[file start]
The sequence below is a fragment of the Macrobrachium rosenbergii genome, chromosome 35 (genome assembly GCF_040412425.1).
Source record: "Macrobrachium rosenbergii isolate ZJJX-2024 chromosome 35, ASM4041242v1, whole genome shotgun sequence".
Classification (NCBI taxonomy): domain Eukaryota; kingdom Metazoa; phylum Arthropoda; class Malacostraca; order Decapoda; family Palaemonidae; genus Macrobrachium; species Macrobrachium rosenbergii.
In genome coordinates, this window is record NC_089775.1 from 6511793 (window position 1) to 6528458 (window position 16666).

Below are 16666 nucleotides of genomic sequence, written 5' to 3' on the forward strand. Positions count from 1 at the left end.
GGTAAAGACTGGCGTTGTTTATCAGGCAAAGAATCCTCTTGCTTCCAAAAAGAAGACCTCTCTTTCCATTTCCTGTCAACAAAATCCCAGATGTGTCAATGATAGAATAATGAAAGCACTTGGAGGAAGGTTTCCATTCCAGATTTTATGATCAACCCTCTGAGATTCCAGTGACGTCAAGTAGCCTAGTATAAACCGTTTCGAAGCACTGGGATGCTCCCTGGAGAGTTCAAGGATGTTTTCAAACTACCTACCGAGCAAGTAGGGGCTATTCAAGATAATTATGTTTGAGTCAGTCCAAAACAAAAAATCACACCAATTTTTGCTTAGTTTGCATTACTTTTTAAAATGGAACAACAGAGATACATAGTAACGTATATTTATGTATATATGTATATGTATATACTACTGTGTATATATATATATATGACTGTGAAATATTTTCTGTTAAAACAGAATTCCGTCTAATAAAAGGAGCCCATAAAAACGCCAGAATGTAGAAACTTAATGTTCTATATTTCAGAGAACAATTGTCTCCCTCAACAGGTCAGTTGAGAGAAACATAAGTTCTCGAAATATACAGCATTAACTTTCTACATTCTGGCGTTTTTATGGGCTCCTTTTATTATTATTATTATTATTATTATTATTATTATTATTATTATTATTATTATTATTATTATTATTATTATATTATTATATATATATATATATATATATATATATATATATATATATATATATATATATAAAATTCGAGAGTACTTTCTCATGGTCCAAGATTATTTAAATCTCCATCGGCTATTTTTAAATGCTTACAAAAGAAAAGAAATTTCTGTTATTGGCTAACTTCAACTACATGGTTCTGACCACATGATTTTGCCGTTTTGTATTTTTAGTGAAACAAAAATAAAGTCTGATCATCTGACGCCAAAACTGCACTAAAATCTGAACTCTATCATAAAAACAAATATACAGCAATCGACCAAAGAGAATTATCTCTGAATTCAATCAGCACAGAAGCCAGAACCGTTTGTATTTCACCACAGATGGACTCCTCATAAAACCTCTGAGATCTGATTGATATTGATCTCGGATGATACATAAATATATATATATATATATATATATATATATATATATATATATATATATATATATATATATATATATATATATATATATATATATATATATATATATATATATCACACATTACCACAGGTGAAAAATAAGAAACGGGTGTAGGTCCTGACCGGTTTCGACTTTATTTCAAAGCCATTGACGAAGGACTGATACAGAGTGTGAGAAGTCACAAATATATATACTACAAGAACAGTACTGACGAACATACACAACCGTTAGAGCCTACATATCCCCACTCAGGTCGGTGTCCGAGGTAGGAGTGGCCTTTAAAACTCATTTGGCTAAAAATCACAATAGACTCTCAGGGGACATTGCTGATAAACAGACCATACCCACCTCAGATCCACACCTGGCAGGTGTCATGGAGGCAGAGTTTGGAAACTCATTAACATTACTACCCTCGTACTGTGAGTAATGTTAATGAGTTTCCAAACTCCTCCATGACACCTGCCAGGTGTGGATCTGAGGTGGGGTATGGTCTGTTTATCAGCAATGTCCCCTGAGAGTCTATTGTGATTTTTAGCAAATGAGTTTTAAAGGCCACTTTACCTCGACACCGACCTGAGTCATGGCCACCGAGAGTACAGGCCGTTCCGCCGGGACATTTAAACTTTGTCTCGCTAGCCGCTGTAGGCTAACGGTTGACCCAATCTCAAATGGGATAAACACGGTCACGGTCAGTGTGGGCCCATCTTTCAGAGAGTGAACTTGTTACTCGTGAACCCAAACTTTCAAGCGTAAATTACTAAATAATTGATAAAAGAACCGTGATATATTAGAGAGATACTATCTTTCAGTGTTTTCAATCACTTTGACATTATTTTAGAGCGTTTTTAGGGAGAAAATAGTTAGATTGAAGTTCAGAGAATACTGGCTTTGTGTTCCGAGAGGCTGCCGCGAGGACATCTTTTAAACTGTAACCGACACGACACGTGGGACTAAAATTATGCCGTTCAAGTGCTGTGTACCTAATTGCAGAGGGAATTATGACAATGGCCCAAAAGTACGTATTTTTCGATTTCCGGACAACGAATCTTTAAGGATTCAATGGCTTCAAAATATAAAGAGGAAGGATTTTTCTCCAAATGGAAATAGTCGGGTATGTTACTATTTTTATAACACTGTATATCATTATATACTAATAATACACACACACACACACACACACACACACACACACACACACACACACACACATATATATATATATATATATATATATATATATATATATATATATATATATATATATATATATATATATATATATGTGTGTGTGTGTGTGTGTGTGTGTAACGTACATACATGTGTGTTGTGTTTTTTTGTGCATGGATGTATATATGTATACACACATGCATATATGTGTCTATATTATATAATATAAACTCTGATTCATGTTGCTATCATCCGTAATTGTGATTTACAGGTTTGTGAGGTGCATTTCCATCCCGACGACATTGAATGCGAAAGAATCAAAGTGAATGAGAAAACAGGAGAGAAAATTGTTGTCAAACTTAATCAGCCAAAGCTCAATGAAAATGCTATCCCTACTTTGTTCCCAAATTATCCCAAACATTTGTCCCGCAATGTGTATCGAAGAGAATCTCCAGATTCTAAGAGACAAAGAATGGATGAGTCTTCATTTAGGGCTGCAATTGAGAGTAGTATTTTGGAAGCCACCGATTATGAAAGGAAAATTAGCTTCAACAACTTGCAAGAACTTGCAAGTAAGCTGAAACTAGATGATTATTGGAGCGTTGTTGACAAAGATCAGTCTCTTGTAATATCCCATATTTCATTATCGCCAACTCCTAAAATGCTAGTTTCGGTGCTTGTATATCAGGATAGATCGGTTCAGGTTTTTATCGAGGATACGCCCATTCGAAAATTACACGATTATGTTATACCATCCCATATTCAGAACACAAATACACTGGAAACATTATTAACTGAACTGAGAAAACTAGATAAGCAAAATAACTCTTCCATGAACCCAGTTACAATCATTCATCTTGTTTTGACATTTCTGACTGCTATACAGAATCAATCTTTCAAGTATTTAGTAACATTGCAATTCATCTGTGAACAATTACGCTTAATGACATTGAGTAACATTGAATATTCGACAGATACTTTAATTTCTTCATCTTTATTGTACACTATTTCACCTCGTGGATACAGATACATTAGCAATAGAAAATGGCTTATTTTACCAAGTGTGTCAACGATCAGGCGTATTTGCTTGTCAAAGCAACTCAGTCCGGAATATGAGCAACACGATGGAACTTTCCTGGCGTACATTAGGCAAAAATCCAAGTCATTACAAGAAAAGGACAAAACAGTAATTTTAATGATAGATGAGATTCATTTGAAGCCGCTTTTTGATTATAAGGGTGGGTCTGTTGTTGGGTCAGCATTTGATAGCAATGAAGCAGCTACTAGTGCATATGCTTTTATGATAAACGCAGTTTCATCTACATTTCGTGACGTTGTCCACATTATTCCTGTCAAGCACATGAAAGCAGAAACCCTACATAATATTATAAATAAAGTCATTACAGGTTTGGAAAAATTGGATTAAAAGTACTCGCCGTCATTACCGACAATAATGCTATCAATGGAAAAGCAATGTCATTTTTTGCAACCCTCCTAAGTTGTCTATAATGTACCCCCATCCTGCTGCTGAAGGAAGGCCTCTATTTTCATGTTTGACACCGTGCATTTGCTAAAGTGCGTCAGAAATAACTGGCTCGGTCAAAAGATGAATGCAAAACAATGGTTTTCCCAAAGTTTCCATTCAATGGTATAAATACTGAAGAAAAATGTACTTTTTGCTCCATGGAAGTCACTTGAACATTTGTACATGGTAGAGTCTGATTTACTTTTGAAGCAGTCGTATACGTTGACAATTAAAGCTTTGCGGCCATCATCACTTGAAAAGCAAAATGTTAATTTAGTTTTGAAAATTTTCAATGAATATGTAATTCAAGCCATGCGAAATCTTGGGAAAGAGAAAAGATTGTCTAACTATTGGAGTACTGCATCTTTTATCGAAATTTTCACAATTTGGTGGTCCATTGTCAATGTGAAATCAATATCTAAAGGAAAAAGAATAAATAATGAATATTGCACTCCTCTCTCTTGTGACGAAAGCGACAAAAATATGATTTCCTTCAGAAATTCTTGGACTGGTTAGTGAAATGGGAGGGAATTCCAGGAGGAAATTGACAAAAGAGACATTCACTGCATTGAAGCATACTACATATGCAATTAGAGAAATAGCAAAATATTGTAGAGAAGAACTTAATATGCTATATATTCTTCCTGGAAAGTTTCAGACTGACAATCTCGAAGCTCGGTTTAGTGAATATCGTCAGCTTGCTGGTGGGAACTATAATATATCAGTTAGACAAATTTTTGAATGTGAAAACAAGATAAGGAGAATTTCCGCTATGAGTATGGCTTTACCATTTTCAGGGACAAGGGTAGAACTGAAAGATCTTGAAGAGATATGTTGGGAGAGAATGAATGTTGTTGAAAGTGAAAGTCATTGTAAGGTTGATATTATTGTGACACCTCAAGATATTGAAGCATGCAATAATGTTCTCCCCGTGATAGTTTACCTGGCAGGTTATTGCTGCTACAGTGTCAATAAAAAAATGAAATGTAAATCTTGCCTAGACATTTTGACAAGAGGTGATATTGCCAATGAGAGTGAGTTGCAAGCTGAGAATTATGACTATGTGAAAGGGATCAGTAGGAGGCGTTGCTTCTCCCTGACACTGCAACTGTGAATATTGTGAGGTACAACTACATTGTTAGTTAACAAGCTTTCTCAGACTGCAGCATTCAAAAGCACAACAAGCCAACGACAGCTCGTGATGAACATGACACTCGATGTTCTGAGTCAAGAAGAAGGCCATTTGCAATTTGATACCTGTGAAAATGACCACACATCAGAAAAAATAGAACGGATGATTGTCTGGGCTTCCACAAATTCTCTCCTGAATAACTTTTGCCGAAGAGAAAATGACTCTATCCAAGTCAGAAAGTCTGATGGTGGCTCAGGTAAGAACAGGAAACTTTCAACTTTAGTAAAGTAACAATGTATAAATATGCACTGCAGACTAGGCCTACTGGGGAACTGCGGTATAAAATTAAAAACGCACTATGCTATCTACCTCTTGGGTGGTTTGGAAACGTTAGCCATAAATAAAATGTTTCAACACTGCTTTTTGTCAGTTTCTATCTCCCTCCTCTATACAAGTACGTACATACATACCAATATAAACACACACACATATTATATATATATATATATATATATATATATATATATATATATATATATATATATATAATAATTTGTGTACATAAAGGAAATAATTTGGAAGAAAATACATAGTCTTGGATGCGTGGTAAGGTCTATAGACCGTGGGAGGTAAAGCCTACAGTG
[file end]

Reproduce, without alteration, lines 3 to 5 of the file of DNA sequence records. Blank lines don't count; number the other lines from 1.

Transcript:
Classification (NCBI taxonomy): domain Eukaryota; kingdom Metazoa; phylum Arthropoda; class Malacostraca; order Decapoda; family Palaemonidae; genus Macrobrachium; species Macrobrachium rosenbergii.
In genome coordinates, this window is record NC_089775.1 from 6511793 (window position 1) to 6528458 (window position 16666).

Below are 16666 nucleotides of genomic sequence, written 5' to 3' on the forward strand. Positions count from 1 at the left end.